Puppy Problems? Here’s 3 Steps To Solving Them
The Puppy Stage: The cutest, double-edge sword you’ll ever encounter. It’s the cutest stage with puppy breath kisses, itty bitty tail wagging, and oh-so-much snuggling. But it can also be the most frustrating, tear-your-hair-out months you and your dog may ever spend together.
We talked to trainer and owner of Alternative Canine Training, Bonny Wainz, to learn the top 3 MUSTS for every puppy owner looking to set their puppy up for success and get them ready for a long, happy life as a balanced member of your family’s pack. All you need to remember is Socialize, Desensitize and Exercise.
“Socialize, socialize, socialize that puppy,” said Bonny. “You have certain critical fear periods with a puppy, and a critical socialization time which is around 3-6 months. So it is important to get that puppy out and socialized. The longer you wait the more a shy or more submissive, the more they’re going to want to stay shy or submissive. The more you get them out the more you integrate them with sounds and other people and dogs and children, the more comfortable and confident they’ll be as they age.”
So how do you Socialize your puppy? Bonny suggests arranging play dates once your puppy has all its shots, enrolling in a puppy training class, and having your puppy attend a dog daycare that closely monitors dog to dog interactions and allows for rest and nap periods through the day. At Canine to Five, we call it “Cuddle Time” when we bring the energy level of the pack down, keep the lights and noise down, and allow all of the dogs to take a break and relax. Our puppy pack is particularly good at Cuddle Time.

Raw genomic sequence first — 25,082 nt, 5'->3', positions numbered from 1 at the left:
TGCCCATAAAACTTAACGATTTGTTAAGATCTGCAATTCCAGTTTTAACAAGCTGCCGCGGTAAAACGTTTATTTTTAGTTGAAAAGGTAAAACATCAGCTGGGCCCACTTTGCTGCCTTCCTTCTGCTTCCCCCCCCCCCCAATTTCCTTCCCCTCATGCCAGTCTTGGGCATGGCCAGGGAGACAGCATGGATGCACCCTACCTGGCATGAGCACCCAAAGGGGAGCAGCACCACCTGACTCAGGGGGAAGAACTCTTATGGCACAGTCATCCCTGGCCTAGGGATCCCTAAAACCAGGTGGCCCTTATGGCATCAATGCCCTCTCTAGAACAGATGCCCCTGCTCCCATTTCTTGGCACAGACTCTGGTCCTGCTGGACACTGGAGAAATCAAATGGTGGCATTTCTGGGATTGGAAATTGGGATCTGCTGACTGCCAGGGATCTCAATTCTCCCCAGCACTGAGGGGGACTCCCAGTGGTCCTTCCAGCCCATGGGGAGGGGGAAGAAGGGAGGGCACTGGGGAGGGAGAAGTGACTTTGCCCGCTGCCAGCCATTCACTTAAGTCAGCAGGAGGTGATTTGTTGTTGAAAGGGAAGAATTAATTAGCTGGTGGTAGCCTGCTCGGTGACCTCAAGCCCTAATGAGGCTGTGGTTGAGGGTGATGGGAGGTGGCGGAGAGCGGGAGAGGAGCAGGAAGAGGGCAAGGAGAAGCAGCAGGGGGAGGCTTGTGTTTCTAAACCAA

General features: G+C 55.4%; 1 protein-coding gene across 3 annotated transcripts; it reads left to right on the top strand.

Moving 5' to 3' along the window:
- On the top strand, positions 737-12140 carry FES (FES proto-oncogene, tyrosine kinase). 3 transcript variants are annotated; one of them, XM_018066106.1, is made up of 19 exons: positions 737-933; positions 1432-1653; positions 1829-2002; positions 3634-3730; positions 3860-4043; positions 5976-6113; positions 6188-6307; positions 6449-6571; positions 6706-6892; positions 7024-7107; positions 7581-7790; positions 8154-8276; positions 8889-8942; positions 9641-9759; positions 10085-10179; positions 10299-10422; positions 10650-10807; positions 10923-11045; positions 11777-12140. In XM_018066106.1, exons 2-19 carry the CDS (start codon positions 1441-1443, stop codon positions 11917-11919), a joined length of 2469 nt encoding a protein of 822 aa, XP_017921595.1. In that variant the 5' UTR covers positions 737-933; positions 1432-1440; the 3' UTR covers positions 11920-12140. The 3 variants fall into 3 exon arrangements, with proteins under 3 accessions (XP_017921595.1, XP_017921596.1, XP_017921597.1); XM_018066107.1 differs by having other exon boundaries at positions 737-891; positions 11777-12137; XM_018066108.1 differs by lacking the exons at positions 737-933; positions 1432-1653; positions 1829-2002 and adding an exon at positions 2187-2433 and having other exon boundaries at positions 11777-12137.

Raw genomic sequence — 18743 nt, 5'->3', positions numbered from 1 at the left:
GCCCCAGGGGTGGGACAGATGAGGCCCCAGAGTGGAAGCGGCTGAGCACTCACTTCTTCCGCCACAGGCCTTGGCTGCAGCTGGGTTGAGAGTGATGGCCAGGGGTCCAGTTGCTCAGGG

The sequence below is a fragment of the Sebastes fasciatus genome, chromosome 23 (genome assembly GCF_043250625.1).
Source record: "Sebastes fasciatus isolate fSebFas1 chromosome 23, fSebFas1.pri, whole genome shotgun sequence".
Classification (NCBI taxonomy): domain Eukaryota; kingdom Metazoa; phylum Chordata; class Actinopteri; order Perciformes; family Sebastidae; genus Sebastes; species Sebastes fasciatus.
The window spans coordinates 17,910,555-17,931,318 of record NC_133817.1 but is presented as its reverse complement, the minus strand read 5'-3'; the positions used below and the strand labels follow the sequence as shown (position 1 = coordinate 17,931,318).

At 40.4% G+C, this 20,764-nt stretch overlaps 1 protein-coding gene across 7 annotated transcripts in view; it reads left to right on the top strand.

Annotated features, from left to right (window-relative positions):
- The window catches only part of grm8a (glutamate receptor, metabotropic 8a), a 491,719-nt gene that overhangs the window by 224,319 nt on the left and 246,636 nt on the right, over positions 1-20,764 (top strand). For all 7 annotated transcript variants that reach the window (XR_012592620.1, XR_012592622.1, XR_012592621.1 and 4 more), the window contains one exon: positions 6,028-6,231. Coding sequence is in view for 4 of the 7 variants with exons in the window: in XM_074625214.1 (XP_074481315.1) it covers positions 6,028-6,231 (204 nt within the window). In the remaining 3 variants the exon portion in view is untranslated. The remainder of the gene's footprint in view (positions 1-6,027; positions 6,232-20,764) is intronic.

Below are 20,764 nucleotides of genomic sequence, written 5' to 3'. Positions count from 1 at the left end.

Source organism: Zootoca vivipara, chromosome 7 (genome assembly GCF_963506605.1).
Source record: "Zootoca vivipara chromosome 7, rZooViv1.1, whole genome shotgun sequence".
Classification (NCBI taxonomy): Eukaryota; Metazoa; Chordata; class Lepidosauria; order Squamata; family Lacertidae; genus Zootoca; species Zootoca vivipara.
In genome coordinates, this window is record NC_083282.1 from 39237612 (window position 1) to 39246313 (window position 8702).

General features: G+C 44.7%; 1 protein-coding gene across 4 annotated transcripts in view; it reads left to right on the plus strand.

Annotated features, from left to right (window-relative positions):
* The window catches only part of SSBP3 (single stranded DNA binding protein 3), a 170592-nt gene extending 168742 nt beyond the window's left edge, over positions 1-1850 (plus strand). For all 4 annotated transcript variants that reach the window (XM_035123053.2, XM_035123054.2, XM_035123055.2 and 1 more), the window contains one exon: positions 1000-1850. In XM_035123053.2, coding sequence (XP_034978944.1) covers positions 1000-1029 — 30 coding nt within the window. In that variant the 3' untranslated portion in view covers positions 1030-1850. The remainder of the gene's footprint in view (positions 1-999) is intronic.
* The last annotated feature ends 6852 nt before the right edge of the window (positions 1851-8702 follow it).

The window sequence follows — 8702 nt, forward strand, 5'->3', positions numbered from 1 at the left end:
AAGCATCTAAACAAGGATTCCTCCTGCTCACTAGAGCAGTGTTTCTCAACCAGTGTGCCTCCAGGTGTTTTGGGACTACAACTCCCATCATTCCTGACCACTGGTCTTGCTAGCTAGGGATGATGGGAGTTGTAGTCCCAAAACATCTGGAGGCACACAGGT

Another important aspect of socialization is introducing your puppy to social structure. As pack animals, dogs and puppies live as a pack, even with their humans, so the same rules apply.
“The structures are very important,” said Bonny. “The dog is going to start testing you really the minute they come into your home, it doesn’t matter if it’s just a 9-week old puppy. They’re still going to test you. They’re going to decide who are the members in the pack they can dominate, and who they have to be submissive to. Through training and establishing social structures, you’ll tell the dog psychologically who’s in charge. If they know you’re in charge, they’re actually going to be calmer. If they’re always ‘winning’ and succeeding at testing you, then it actually makes them nervous because they’re going to keep taking it to the next level. Implementing structure and training is one of the keys to having a well-balanced and developed puppy.”